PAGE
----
Oxhill News

www.oxhill.com / www.oxhill.org.uk

South Warwickshire, England.

The Oxhill News

February 2004


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Nature Notes

The month of Purification – named from Februa, the great Roman feast of purification.  In Gaelic Faoilleach – the month of ravaging wolves!!

As I write these notes, I have been taking part in the RSPB Big Garden Birdwatch, which is spending an hour watching the birds in your garden and making a total count of each type of bird at any one time, thus ensuring that you do not count a bird twice.  I am struck by the relatively high numbers of House sparrows.  Sparrows were for many years among the commonest British birds and the most frequent visitors to garden bird tables.  However in reality House sparrow populations have plummeted in recent years, for reasons not yet understood, possibly loss of food sources, nesting sites and changes in habitat, and numbers are down around 40%, so they are no longer everyday birds.  Perhaps the reason we have a good count of them in our garden is the bird “Hilton”, a fallen damson tree covered with honeysuckle and a rambling rose, now a thicket 12 to 15 feet high and a bird heaven.  We also have four or five pairs of House sparrows nesting under the eaves (probably due to lack of pointing!).  We also have the so-called “hedge sparrow”, in fact the Dunnock, unrelated to the sparrows.  “Spearwa” was the Old English name for sparrows and the two true sparrows were not recognised in Britain until the early eighteenth century when the Tree sparrow, first called the Mountain sparrow, was acknowledge as a distinct species.  The Tree sparrow is a bird of open woodland and areas of scattered trees and is slightly smaller than the House sparrow.  The main distinguishing feature is the white neck with a bold black patch on the cheek/ear area.  This species has declined even more dramatically than the House sparrow, by over 60%.  I did not see one around Oxhill last year.  By the way, for those of you puzzled by “Scalloped rust cola” in last month’s nature notes, I am afraid that the phantom spellchecker had been at work and this should of course have been Scolopax rusticola.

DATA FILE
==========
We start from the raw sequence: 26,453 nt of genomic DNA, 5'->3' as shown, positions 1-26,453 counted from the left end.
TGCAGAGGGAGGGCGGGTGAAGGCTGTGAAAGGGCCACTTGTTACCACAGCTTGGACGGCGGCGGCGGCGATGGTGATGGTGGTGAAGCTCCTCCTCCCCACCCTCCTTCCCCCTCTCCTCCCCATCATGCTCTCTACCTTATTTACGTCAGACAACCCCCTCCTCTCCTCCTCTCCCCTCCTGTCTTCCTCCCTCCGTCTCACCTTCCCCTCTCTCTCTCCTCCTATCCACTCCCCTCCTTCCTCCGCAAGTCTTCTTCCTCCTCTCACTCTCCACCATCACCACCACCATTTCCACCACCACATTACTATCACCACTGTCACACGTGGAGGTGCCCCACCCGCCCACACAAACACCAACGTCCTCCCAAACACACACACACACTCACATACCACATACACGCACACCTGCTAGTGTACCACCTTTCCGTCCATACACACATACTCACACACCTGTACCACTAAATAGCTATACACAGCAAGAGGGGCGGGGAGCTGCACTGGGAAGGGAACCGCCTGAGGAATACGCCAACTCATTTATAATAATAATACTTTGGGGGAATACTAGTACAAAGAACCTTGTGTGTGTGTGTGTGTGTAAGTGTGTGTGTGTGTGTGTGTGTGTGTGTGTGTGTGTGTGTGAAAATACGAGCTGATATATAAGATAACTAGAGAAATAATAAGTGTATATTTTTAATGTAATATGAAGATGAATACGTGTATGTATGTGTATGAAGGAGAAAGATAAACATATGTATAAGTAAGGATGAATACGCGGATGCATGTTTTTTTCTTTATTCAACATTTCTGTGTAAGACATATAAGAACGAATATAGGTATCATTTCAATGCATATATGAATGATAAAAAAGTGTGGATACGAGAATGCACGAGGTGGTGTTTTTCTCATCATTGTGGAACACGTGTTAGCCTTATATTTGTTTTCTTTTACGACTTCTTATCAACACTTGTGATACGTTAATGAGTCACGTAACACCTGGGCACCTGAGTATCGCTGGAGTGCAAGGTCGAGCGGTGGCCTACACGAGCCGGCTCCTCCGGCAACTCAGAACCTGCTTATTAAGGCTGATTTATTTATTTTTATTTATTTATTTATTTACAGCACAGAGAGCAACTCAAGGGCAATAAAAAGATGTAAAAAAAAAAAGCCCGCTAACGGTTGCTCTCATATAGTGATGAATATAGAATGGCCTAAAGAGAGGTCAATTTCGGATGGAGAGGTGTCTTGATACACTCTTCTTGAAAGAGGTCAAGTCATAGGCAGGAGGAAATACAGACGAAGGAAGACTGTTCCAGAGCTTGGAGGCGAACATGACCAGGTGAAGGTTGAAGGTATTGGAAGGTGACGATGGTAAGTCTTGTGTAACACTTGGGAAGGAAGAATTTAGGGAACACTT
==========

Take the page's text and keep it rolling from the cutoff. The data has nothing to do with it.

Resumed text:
To those of you owning a dog or thinking of purchasing one – a cautionary tale.  Most dogs are bred for a specific purpose, for example guarding and utility (doberman), going to ground (all types of terrier), sight-hunting (greyhound, deerhounds), scent-hunting and retrieving (labradors, spaniels), companions (dalmations, pugs etc) and herding (collies).  This means that for hundreds of years they have been bred to do specific tasks and their instincts can easily be awakened: gundogs will hunt cover, sight hounds will chase, terriers will go to ground, and herding dogs will herd.

Our dog Alice is a longdog (a cross between a greyhound and another sight-hound, probably a borzoi).  She came from Birmingham Dog’s Home, so we do not know her breeding, but all sight-hounds or gaze-hounds have incredibly long sight and can easily define a hare 300 yards away.  If they lose sight of their quarry (i.e. it goes through a hedge) they stop coursing.  This week Alice put up a muntjac and proceeded to chase it down the village street.  Fortunately the muntjac made good its escape, but we will be on guard in future.

February is the month of snow:

Walk fast in snow
In frost walk slow
When frost and snow are together
Sit by the fire and save shoe leather

Grenville Moore

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Last modified: June 04, 2004